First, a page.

• casualties – minor delays through to total loss, which carry severe human, environmental and commercial costs

• undue delays and costs while the ship is inspected in port

• falling foul of regulators

• rising insurance costs

Ship vetting involves sourcing data on ships and evaluating the potential risks such as the ship’s structural integrity, competence of owners, managers and crew, past casualties and incidents. The Vetting Inspection is simply an inspection i.e. a “snap shot in time”, and for vetting purposes a vessel does not pass or fail an inspection, but an inspection of the vessel forms an obvious and important part of the overall screening process.

When in the late sixties a large crude oil carrier grounded and spilled cargo, the oil industry decided to take action to safeguard the quality and safety standards of the ships transporting its cargoes in order to avoid similar accidents. This triggered the creation of ship vetting departments within the oil companies and the development of industry ship inspection programmes. This initiative was taken up by the chemical industry as part of its Responsible Care programme.

Experience from past accidents clearly indicates that in case of an accident the focus is not only on the ship owners, but more and more on those owning the cargo. Courts requested shippers to demonstrate that before accepting the nomination of the ship, they did everything within their power to ensure that the shipment could be performed in a safe way. It is therefore recommended that every chemical company develops a ship vetting system, including the setting of minimum safety standards, the collection of appropriate data and an adequate assessment of these data before chartering a ship.

Accident statistics and inspection results demonstrate that substandard ships continue to trade, emphasising a continued need for chemical companies to have efficient ship vetting systems in place.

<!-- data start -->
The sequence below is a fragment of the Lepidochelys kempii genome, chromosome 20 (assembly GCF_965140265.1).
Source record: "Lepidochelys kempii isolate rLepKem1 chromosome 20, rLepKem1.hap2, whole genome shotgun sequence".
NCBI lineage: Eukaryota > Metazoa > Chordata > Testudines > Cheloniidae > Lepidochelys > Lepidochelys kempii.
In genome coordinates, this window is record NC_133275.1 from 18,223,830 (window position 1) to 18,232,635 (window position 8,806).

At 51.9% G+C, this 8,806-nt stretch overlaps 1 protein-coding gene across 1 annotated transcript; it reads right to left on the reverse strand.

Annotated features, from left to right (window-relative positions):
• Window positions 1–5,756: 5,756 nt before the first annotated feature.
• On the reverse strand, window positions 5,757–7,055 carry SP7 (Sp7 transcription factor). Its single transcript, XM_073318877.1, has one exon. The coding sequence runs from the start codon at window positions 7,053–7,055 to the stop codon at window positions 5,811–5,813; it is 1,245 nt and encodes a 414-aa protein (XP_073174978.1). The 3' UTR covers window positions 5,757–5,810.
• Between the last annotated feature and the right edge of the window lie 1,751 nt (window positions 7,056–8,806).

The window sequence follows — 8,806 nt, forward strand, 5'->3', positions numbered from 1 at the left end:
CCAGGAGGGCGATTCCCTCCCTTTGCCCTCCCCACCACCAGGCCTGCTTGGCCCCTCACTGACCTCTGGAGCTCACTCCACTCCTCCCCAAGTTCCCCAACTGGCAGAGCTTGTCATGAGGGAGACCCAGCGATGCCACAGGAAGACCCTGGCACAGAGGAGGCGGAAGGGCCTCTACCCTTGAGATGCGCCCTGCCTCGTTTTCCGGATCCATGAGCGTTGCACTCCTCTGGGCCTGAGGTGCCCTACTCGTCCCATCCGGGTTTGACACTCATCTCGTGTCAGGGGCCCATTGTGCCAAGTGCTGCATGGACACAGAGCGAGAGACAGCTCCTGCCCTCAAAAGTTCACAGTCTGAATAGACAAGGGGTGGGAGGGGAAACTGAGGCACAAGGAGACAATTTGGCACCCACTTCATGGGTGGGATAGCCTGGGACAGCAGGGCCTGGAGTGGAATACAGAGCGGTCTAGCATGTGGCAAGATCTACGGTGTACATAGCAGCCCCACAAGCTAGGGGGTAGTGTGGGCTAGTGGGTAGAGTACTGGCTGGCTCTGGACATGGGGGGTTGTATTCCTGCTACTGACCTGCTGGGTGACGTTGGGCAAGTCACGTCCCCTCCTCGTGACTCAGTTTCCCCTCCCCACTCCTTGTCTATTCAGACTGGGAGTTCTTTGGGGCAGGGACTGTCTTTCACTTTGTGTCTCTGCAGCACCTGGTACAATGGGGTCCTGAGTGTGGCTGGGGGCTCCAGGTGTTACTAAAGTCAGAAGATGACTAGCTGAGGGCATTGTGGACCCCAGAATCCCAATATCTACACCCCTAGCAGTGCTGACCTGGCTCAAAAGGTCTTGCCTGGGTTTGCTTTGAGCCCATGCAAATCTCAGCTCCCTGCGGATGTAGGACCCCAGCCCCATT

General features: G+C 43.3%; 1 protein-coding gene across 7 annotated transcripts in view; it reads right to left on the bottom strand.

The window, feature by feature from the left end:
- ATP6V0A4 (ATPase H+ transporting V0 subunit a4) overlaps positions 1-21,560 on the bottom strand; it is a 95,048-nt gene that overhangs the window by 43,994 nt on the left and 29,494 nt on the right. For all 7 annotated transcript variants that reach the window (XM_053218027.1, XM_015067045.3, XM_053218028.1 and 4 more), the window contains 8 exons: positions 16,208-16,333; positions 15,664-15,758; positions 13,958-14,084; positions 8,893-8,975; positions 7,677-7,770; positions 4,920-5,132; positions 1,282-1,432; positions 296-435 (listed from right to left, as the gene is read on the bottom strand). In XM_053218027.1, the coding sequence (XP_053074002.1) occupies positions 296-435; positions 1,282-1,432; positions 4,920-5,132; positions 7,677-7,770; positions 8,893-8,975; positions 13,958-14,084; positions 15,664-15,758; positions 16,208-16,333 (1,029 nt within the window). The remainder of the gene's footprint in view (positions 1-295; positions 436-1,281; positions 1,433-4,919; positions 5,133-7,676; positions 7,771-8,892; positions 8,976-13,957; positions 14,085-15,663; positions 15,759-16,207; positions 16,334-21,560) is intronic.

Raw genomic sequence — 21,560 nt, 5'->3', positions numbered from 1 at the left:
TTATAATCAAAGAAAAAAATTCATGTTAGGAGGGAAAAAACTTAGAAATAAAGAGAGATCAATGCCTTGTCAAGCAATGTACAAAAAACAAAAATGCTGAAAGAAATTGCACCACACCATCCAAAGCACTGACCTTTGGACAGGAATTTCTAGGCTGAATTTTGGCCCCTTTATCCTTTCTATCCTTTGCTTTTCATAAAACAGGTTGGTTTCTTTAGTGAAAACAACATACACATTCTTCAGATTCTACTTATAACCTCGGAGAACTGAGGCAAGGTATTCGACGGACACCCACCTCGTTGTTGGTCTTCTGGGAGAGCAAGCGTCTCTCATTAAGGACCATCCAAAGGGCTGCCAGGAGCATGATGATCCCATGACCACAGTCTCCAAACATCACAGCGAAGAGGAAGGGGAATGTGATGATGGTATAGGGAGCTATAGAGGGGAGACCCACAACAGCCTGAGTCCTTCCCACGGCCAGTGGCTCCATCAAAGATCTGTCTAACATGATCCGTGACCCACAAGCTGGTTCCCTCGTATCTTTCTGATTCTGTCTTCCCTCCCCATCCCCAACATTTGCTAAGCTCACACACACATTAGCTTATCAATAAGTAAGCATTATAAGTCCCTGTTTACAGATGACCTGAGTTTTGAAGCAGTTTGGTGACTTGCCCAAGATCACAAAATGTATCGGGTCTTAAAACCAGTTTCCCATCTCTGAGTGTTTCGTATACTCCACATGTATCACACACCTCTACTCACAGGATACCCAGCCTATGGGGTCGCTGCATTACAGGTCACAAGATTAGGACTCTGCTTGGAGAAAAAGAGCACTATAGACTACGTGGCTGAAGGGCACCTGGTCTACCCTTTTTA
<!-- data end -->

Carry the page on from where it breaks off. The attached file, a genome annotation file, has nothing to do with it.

Vetting Inspections are a skilled undertaking, and so there are experts who specialise in assessing the levels of risk potentially posed by a vessel. Inspections may be undertaken by:

• Individual oil/chemical companies or terminals

• Accredited SIRE inspectors under the SIRE system

• Accredited CDI inspectors under the Chemical Distribution Institute (CDI) system

Many companies involved in the hire of ships rely heavily on the Oil Companies International Marine Forum (OCIMF), Ship Inspection Report Programme (SIRE). The SIRE Programme is a unique tanker risk assessment tool, and contains a very large database of up-to-date information about tankers and barges.

Voyage – The UK Merchant Shipping (Safety of Navigation) Regulations 2002 categorise a number of different types of vessel voyages. These include:

• “Domestic voyage” which means a voyage in sea areas from a port of a member State or EEA State to the same or another port within that member State or EEA State;

• “International voyage” means a voyage from a country to which the 1974 SOLAS Convention applies to a port outside that country, or conversely;

• “Long international voyage” means an international voyage which is not a short international voyage;

Whatever the voyage type, it is necessary for “voyage planning” to take place, and navigators must develop a complete detailed strategy of a vessel’s voyage from start to finish, or “berth to berth”.